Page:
I paid my $20 and descended into the cavernous exhibit space, where I quickly learned that the show’s other co-sponsor is the Ministry of Culture and Tourism of the Federal Democratic Republic of Ethiopia. Lucy’s opening act is a transparent pitch for Ethiopia’s place in cultural history. Ornate ceremonial crosses in glass cases, delicate manuscripts of the Qur’an, a lilting female voiceover earnestly enumerating Ethiopia’s many claims to cultural fame: it’s home to the fourth holiest city in Islam, the oldest Orthodox Christian communities in the world, not to mention, “according to deeply held beliefs,” the resting place of the Ark of the Covenant. Lucy, the exhibit asserts, is the crowning cultural achievement of Ethiopia. After her discovery, the film asserts, “Ethiopia can rightfully claim to be the cradle of mankind.”
If Lucy was the new Eve, Ethiopia wanted to be her Eden. And why not? It is where she was found and where her bones have been kept all these years, in a tiny room in the National Museum in Addis Ababa. At the end of the exhibit, behind a curtain on the way to the gift shop, there was even a discreet little card table piled with Xeroxed flyers for Ethiopian Airlines’ nine-day “Lucy’s Legacy” tour package, complete with Sheraton accommodations and an English-speaking guide. You can add a Tanzanian safari for an additional fee.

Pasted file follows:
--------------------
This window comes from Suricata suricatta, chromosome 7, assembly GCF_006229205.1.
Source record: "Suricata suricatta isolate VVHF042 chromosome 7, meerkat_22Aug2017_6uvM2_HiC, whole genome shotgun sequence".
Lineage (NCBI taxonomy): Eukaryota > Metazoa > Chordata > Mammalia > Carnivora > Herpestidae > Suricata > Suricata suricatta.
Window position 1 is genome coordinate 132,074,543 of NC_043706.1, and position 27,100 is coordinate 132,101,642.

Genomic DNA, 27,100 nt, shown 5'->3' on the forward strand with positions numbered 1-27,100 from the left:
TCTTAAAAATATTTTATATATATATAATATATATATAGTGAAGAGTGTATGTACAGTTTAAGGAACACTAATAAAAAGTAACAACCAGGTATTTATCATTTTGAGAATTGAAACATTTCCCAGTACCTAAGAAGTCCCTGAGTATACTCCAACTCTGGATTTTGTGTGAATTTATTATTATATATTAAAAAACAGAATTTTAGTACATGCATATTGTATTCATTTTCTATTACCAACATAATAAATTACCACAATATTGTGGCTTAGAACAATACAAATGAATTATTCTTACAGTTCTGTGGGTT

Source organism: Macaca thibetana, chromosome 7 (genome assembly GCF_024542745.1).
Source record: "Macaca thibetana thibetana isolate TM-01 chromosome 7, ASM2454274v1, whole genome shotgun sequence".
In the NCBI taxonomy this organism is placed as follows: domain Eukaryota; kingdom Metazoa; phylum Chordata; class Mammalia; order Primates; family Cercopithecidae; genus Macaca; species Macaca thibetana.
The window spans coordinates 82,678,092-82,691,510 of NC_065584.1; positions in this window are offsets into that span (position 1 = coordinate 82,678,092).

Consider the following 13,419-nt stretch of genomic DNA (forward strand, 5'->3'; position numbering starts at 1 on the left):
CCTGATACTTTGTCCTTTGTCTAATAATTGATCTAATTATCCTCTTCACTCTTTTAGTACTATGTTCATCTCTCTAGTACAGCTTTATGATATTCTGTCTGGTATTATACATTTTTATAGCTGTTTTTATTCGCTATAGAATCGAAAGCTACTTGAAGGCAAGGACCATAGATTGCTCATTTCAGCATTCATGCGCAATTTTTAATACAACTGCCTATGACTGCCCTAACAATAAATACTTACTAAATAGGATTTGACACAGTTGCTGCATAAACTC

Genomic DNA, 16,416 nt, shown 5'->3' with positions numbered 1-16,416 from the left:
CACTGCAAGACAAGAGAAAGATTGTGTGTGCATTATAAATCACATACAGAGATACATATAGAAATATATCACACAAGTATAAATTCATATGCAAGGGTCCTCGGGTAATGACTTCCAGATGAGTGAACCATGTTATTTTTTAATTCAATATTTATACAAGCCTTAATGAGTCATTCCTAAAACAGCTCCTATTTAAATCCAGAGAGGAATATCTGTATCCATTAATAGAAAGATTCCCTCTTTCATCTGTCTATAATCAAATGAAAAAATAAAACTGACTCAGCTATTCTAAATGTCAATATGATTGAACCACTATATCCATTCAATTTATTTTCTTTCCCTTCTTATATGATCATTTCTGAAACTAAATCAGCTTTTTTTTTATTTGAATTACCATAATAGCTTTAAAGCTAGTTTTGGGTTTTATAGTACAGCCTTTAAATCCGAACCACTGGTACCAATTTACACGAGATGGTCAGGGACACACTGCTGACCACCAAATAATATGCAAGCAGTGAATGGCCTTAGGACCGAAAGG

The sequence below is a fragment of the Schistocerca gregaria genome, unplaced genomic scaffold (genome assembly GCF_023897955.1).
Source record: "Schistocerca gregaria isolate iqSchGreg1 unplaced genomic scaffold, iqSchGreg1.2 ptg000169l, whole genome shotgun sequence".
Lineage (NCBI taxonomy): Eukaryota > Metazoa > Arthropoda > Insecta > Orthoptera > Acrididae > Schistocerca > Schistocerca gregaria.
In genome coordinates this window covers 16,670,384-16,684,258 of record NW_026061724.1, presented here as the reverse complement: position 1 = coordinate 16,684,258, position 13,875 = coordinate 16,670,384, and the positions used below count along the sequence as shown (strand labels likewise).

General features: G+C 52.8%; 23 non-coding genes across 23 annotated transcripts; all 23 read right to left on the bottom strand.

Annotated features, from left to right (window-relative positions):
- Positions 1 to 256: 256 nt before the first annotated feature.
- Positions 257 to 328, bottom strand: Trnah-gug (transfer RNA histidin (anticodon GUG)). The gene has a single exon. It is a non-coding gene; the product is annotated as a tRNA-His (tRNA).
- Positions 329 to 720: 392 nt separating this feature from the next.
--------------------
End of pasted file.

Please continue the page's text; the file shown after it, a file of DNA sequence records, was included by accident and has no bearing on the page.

It’d be easy to scoff at such blatant commercialization of a scientific discovery, if it weren’t for the fact that Ethiopia really needs the help. In a New York Times article about Lucy’s first tour stop, in Seattle, the honorary consul general of Ethiopia himself admitted that his country “has an image problem.” That strikes me as an understatement: most people think “Ethiopia” then think “starving children.”
Lucy presents an almost perfect PR opportunity. Unlike Eve, Lucy comes without baggage, without sin. Culturally speaking, she was created “ex nihilo,” with no myths of origin except The Beatles. They need only to make Lucy Ethiopian by re-baptizing her with the Amharic name originally bestowed by the Ethiopian Ministry of Culture in 1974 but ignored ever since: Dinkenesh. According to the Ethiopian government, “Dinkenesh” means “Thou art beautiful,” but according to Lucy’s discoverer Don Johanson it means “wonderful thing.”